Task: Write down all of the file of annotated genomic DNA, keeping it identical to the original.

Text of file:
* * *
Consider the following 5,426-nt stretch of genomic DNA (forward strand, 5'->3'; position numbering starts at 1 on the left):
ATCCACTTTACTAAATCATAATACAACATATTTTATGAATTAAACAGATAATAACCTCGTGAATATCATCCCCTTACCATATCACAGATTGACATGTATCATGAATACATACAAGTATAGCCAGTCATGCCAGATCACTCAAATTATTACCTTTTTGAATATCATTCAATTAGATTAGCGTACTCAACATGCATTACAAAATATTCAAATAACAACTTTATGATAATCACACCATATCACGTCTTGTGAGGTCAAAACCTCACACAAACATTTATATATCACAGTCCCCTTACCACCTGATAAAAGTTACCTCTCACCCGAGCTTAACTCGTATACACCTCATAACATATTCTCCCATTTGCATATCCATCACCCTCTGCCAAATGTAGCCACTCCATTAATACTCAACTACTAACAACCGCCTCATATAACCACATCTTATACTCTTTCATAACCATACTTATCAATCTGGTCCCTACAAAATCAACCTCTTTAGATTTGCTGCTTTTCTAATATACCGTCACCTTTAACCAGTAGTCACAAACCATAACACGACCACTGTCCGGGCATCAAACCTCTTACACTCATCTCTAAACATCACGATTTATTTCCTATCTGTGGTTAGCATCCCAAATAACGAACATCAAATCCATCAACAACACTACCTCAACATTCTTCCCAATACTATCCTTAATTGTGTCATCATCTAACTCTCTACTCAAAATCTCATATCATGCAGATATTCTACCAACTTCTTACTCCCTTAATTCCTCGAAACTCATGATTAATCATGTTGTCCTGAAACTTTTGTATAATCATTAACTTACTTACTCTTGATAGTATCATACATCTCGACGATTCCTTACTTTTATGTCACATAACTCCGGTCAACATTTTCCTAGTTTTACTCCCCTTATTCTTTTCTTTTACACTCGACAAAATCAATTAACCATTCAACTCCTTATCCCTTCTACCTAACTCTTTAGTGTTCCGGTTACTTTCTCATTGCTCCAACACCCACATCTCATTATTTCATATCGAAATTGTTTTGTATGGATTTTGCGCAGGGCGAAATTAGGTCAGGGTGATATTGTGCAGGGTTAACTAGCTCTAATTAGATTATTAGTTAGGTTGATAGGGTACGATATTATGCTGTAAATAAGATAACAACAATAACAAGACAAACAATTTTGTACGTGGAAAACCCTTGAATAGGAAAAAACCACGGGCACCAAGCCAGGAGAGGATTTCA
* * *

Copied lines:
Consider the following 5,426-nt stretch of genomic DNA (forward strand, 5'->3'; position numbering starts at 1 on the left):
ATCCACTTTACTAAATCATAATACAACATATTTTATGAATTAAACAGATAATAACCTCGTGAATATCATCCCCTTACCATATCACAGATTGACATGTATCATGAATACATACAAGTATAGCCAGTCATGCCAGATCACTCAAATTATTACCTTTTTGAATATCATTCAATTAGATTAGCGTACTCAACATGCATTACAAAATATTCAAATAACAACTTTATGATAATCACACCATATCACGTCTTGTGAGGTCAAAACCTCACACAAACATTTATATATCACAGTCCCCTTACCACCTGATAAAAGTTACCTCTCACCCGAGCTTAACTCGTATACACCTCATAACATATTCTCCCATTTGCATATCCATCACCCTCTGCCAAATGTAGCCACTCCATTAATACTCAACTACTAACAACCGCCTCATATAACCACATCTTATACTCTTTCATAACCATACTTATCAATCTGGTCCCTACAAAATCAACCTCTTTAGATTTGCTGCTTTTCTAATATACCGTCACCTTTAACCAGTAGTCACAAACCATAACACGACCACTGTCCGGGCATCAAACCTCTTACACTCATCTCTAAACATCACGATTTATTTCCTATCTGTGGTTAGCATCCCAAATAACGAACATCAAATCCATCAACAACACTACCTCAACATTCTTCCCAATACTATCCTTAATTGTGTCATCATCTAACTCTCTACTCAAAATCTCATATCATGCAGATATTCTACCAACTTCTTACTCCCTTAATTCCTCGAAACTCATGATTAATCATGTTGTCCTGAAACTTTTGTATAATCATTAACTTACTTACTCTTGATAGTATCATACATCTCGACGATTCCTTACTTTTATGTCACATAACTCCGGTCAACATTTTCCTAGTTTTACTCCCCTTATTCTTTTCTTTTACACTCGACAAAATCAATTAACCATTCAACTCCTTATCCCTTCTACCTAACTCTTTAGTGTTCCGGTTACTTTCTCATTGCTCCAACACCCACATCTCATTATTTCATATCGAAATTGTTTTGTATGGATTTTGCGCAGGGCGAAATTAGGTCAGGGTGATATTGTGCAGGGTTAACTAGCTCTAATTAGATTATTAGTTAGGTTGATAGGGTACGATATTATGCTGTAAATAAGATAACAACAATAACAAGACAAACAATTTTGTACGTGGAAAACCCTTGAATAGGAAAAAACCACGGGCACCAAGCCAGGAGAGGATTTCA